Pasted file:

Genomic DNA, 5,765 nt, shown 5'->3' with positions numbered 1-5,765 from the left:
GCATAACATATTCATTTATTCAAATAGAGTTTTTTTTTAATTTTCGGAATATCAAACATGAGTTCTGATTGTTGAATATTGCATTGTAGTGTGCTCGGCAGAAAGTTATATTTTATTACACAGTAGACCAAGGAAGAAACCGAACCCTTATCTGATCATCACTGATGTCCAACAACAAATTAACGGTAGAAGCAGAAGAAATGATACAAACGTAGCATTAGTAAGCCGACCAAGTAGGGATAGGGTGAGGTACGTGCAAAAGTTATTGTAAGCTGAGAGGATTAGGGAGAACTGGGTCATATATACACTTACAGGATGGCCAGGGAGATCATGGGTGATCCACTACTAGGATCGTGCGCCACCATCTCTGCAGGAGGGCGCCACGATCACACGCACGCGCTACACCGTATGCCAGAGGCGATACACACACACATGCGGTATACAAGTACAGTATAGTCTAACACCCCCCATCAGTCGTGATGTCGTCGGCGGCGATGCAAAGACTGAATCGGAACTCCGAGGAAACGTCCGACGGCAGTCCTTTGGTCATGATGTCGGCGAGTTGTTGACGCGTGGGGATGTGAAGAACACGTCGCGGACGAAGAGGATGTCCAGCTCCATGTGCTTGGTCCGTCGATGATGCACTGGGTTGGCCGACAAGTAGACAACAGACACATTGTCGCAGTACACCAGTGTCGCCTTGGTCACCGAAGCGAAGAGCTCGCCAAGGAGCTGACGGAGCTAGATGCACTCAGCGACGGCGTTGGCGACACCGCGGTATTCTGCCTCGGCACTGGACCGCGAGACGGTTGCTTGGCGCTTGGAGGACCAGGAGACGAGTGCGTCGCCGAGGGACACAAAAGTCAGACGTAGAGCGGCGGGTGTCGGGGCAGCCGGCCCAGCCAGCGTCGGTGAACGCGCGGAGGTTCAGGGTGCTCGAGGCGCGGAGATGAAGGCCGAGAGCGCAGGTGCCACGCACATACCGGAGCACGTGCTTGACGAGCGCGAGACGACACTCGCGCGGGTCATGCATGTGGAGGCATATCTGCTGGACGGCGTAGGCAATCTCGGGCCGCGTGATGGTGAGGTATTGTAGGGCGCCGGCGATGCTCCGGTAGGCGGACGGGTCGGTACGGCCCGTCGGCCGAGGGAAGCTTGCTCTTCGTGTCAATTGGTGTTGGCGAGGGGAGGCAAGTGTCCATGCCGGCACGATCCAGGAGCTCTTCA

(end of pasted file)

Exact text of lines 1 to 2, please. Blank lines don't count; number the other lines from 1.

Genomic DNA, 5,765 nt, shown 5'->3' with positions numbered 1-5,765 from the left:
GCATAACATATTCATTTATTCAAATAGAGTTTTTTTTTAATTTTCGGAATATCAAACATGAGTTCTGATTGTTGAATATTGCATTGTAGTGTGCTCGGCAGAAAGTTATATTTTATTACACAGTAGACCAAGGAAGAAACCGAACCCTTATCTGATCATCACTGATGTCCAACAACAAATTAACGGTAGAAGCAGAAGAAATGATACAAACGTAGCATTAGTAAGCCGACCAAGTAGGGATAGGGTGAGGTACGTGCAAAAGTTATTGTAAGCTGAGAGGATTAGGGAGAACTGGGTCATATATACACTTACAGGATGGCCAGGGAGATCATGGGTGATCCACTACTAGGATCGTGCGCCACCATCTCTGCAGGAGGGCGCCACGATCACACGCACGCGCTACACCGTATGCCAGAGGCGATACACACACACATGCGGTATACAAGTACAGTATAGTCTAACACCCCCCATCAGTCGTGATGTCGTCGGCGGCGATGCAAAGACTGAATCGGAACTCCGAGGAAACGTCCGACGGCAGTCCTTTGGTCATGATGTCGGCGAGTTGTTGACGCGTGGGGATGTGAAGAACACGTCGCGGACGAAGAGGATGTCCAGCTCCATGTGCTTGGTCCGTCGATGATGCACTGGGTTGGCCGACAAGTAGACAACAGACACATTGTCGCAGTACACCAGTGTCGCCTTGGTCACCGAAGCGAAGAGCTCGCCAAGGAGCTGACGGAGCTAGATGCACTCAGCGACGGCGTTGGCGACACCGCGGTATTCTGCCTCGGCACTGGACCGCGAGACGGTTGCTTGGCGCTTGGAGGACCAGGAGACGAGTGCGTCGCCGAGGGACACAAAAGTCAGACGTAGAGCGGCGGGTGTCGGGGCAGCCGGCCCAGCCAGCGTCGGTGAACGCGCGGAGGTTCAGGGTGCTCGAGGCGCGGAGATGAAGGCCGAGAGCGCAGGTGCCACGCACATACCGGAGCACGTGCTTGACGAGCGCGAGACGACACTCGCGCGGGTCATGCATGTGGAGGCATATCTGCTGGACGGCGTAGGCAATCTCGGGCCGCGTGATGGTGAGGTATTGTAGGGCGCCGGCGATGCTCCGGTAGGCGGACGGGTCGGTACGGCCCGTCGGCCGAGGGAAGCTTGCTCTTCGTGTCAATTGGTGTTGGCGAGGGGAGGCAAGTGTCCATGCCGGCACGATCCAGGAGCTCTTCA